Have you done your detox yet?

I was reading this article about the rationale of the popular “detox” regimens common here around the beginning of a new year, and found it interesting and informative. One of the most intriguing thoughts presented was that the popularity of “detox” products is due to the transfer of the idea that we are defiled by sin, to the more “scientific” idea that we are contaminated by these nonspecific “toxins” and that a detox regimen is actually a form of religious ritual manifest as a pseudo-science treatment.
What does that say about how sin relates to modern humanity, and our guilt and desire for purification? What role can that play in communication of our being stained by sin and the needed for repentence and cleansing?
Overall, an interesting article otherwise as well, but the spiritual aspects and their implications are what stood out to me:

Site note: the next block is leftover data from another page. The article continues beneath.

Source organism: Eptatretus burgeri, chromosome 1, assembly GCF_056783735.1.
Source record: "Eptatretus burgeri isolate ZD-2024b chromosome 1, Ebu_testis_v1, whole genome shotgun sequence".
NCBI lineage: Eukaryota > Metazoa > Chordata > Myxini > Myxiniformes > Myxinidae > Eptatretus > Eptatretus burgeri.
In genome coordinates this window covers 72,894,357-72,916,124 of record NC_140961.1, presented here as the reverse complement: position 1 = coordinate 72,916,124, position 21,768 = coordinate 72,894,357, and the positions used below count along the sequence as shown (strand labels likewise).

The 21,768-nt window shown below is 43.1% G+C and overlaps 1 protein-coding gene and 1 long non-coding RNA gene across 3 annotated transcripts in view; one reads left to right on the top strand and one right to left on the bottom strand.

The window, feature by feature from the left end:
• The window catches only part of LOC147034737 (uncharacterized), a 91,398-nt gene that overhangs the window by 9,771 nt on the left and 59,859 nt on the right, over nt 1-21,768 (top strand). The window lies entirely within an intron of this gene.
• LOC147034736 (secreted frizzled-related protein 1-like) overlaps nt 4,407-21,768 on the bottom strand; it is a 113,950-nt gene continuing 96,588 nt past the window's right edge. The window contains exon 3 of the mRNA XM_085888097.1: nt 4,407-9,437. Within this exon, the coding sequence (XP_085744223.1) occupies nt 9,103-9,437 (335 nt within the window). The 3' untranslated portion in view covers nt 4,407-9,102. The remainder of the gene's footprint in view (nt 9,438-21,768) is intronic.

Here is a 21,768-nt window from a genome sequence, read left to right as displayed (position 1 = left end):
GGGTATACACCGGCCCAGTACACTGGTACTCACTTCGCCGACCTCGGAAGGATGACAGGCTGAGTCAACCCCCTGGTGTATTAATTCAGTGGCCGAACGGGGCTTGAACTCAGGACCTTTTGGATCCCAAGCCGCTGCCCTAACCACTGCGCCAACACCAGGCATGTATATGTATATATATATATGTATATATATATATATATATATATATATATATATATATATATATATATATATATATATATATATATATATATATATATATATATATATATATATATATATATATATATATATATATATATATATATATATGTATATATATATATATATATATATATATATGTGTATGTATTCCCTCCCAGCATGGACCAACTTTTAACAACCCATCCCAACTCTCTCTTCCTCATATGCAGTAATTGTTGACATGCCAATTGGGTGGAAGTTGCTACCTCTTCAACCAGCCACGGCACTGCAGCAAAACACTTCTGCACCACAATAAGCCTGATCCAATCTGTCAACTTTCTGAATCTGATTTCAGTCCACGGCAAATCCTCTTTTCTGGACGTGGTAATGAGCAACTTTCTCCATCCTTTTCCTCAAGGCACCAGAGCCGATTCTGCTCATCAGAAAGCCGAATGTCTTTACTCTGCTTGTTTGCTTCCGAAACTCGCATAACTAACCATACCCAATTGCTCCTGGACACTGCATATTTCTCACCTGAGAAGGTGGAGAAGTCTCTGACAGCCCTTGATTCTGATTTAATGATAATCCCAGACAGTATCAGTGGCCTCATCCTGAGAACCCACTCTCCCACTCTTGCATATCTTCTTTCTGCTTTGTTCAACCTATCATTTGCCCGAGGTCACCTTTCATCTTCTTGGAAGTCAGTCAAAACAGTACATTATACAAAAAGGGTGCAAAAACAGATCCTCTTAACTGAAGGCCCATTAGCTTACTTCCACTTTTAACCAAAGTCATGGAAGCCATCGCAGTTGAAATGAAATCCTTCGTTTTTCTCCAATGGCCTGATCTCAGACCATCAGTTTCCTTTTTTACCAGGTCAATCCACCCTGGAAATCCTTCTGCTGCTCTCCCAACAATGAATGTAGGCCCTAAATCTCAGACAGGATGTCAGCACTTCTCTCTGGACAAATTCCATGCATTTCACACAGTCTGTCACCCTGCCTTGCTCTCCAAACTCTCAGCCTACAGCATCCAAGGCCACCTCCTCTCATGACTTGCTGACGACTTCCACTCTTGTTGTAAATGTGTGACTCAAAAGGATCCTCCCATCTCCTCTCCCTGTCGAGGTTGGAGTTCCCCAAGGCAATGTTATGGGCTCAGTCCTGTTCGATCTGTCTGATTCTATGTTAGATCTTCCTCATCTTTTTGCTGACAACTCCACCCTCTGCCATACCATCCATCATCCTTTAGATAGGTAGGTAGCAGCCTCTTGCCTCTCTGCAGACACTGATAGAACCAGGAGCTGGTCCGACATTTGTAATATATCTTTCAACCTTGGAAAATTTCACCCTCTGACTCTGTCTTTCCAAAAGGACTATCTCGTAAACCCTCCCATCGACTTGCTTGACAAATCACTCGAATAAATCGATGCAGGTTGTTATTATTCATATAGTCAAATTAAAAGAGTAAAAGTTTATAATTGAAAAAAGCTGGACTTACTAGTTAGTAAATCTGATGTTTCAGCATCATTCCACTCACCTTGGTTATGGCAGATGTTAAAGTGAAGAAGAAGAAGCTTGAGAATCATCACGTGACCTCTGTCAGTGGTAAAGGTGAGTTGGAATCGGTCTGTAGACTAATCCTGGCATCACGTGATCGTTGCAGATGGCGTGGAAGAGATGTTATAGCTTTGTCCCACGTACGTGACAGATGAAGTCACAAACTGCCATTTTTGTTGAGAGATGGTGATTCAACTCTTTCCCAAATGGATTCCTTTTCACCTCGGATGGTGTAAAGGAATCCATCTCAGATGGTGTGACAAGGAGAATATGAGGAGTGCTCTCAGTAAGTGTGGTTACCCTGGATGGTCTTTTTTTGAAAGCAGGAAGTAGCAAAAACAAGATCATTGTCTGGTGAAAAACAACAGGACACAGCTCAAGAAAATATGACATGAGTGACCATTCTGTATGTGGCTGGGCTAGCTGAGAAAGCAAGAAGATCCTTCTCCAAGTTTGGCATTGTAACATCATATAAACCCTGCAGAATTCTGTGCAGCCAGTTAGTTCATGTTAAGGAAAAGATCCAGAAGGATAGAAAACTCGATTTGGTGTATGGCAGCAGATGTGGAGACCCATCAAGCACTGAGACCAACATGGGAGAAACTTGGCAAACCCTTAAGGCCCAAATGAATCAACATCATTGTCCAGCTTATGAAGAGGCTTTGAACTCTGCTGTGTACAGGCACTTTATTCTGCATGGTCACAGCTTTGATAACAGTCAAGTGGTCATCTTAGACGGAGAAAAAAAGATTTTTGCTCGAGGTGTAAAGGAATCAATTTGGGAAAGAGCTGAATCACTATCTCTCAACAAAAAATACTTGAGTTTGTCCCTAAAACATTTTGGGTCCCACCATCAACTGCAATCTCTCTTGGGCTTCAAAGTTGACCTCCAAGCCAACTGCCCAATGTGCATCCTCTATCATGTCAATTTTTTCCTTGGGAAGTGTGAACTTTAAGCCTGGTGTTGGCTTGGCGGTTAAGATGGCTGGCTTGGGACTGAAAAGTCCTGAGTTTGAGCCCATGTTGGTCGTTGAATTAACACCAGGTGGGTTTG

I do my detox with Shakespeare’s sonnets, Hans Zimmer, and Hamilton. But maybe you had something else in mind.


Good article, and I agree with you about the similarities between the idea of a physical “detox” and more spiritual ideas of purity. It reminds me of an article I read several years ago called “The new religion: How the emphasis on ‘clean eating’ has created a moral hierarchy for food,” which points out that as religious devotion declines in society, a sense of morality about the righteousness and “purity” of foods is growing.

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Whatever it takes to exorcise your demons!:wink: I go with Beach Boys and Jimmy Buffet, more consistent with my demographic.

Seriously, it does seem there is a need for clearing out the debris of life, and while most religions have some purification rites, most are not quite as extreme as the Aztecs (on my mind as I was reading a recipe for pazole stew, where the original recipe used rather unique ingredients).

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These things reach far back into our evolutionary past. As part of my own research into the evolution of morality, I found Jonathan Haidt’s analysis in The Moral Emotions quite persuasive. Here’s the connection between disgust and purity (from the linked article):

The Moral Importance of the Other-condemning Emotions